The nation has poured money into education for three decades with very little to show for it.  Performance like that in the private sector would have gotten most of the workforce fired in short order.

    The fact that is was almost all public sector and the general bias for teachers (considered one of the most respected professions in America, consistently) has deflected much of the public's ire, but in an age of shrinking state and local budgets, patience has finally been exhausted.

    Heck, to quote "Incentives and Test-Based Accountability in Education" which you cite above:

    schools facing sanctions under NCLB improved the test scores of lower performing students, while schools facing sanctions under the state program improved the test scores of both lower and higher performing students... the meta-analysis found 66 positive, 2 zero, and 8 negative
    ...and here we are at personal attacks on a well-known philanthropist and charity in the name of avoiding any kind of accountability.  In what world does this make a reasonable argument?
    •  very little to show for it? (5+ / 0-)
      Recommended by:
      aliasalias, Chi, JanL, plthomasEdD, elfling

      Aren't we the world's biggest superpower? Don't we have the #1 economy? 90% of Americans attend public schools and we do not exclude anyone. I say that in spite of the 20% child poverty rate we are doing pretty good for ourselves.

      Can we improve? Yes. It is how to improve that's the question and as a classroom teacher i couldn't agree more with Dr. Thomas. I want all students to win, not just mine.

    •  It is possible to pour money into something (0+ / 0-)

      for a long time and not get results, if the money is not well spent. Misdirected effort often gets worse results than no effort at all.

      I don't think this an argument against performance evaluation, just an argument against a particular type of performance evaluation, a type that has not been shown to correlate with outcomes in any significant way. It's like we aren't satisfied with our car's gas mileage, so we pump more and more air into the spare tire in the trunk, because somewhere we read that tire inflation helped fuel economy.

      Sure, we can get numbers from tests, but training good test takers is not the purpose of primary and secondary education, although it is becoming that in the 'failing' schools. While we have poured money into education for the past three decades, we have watched our students show up at college more and more ill prepared for higher education, as evidenced in the ever increasing remedial courses that must be offered by colleges to get incoming students up to par.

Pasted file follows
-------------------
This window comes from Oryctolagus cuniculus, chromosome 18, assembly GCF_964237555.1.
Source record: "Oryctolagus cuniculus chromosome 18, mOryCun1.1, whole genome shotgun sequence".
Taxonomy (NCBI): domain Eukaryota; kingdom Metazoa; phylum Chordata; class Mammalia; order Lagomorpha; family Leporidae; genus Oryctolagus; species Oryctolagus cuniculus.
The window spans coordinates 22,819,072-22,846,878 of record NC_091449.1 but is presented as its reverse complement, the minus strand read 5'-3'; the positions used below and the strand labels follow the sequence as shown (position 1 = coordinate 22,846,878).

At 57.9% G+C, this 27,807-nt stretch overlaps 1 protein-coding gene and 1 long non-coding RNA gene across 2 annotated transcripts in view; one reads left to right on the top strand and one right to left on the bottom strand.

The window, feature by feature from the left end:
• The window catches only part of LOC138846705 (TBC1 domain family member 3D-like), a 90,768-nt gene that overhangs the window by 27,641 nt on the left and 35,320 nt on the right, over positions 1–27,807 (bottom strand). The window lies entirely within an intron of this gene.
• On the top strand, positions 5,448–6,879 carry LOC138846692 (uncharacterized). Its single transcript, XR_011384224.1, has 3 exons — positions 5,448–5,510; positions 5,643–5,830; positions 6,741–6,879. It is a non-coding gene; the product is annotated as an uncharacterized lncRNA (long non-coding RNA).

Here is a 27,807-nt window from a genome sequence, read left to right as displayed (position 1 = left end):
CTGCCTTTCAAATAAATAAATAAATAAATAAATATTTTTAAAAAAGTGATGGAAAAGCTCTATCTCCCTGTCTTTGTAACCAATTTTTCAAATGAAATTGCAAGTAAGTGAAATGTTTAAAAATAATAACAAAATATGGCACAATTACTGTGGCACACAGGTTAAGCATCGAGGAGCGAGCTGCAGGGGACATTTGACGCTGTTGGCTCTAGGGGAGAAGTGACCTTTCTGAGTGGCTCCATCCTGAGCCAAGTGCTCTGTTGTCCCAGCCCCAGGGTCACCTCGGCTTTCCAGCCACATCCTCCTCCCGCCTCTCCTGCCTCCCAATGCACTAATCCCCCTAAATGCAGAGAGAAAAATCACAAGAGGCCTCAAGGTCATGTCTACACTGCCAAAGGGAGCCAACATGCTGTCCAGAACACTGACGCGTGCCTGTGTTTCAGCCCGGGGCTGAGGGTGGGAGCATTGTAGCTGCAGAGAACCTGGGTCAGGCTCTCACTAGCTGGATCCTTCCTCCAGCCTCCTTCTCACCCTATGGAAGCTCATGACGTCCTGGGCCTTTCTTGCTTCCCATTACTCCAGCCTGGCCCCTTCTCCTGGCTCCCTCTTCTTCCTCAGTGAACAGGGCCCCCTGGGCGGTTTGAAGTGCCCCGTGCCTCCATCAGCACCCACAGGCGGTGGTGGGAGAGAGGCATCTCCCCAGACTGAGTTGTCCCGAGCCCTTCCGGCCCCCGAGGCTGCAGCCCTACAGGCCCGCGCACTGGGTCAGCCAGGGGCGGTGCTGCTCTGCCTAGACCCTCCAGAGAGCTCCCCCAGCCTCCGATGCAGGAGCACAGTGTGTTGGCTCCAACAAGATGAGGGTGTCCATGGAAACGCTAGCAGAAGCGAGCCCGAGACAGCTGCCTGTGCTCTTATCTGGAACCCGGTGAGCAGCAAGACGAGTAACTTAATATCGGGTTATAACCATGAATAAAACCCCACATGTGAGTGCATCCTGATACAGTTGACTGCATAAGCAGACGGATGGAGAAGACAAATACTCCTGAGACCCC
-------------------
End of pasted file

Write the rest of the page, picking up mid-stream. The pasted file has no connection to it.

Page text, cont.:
It should be obvious to any objective outside observer that we are not getting anything of value for those dollars. Rather than continue to pour money down a rat hole, it might be wise to step back and ask whether we might not be misdirecting our efforts.

      "The problems of incompetent, corrupt, corporatist government are incompetence, corruption and corporatism, not government." Jerome a Paris

      by Orinoco on Thu Jul 05, 2012 at 06:14:44 PM PDT

      [ Parent ]

    •  you have no idea what you're talking about (1+ / 0-)
      Recommended by:

      1) all professions want to police themselves -- that's the definition of a profession-- it's why there are licensing boards of chiropractors for chiropractors for example.
      2)  I haven't seen doctors out marching to be ranked by their cure rates.  Or cops begging for civilian complaint review boards.

      3) the diarist, however doesn't say you can't evaluate teachers -- just that the stack method is not effective in improving educational outcomes.  And "asking the best" to teach larger classes goes against what we do know about teaching and learning.
      4) the nation  has siphoned money out of education for decades.  As Federal aid has increased,  states and towns which bear the actual responsibility for K-12 education have cut back on spending.  
      5) and if philanthropist is the first thing you think of when you hear Bill Gates, I guest you don't know the IT industry either.


      It's not a fake orgasm; it's a real yawn.

      by sayitaintso on Thu Jul 05, 2012 at 06:28:34 PM PDT

      [ Parent ]

      •  Point 4 is simply wrong. (0+ / 0-)
        4) the nation  has siphoned money out of education for decades.  As Federal aid has increased,  states and towns which bear the actual responsibility for K-12 education have cut back on spending.  
        As shown in the second chart I linked, State and Local spending on education has increased dramatically over the last two decades.

        Over the last three decades (even after adjusting for inflation) we're spending almost double the amount of money per student.

        If throwing money at education could fix things in this country, it'd have succeeded by now.

    •  It's not true that we have nothing to show (0+ / 0-)

      for it.

      We educate more kids, more challenged kids, and we expect them to know a lot more than we ever did.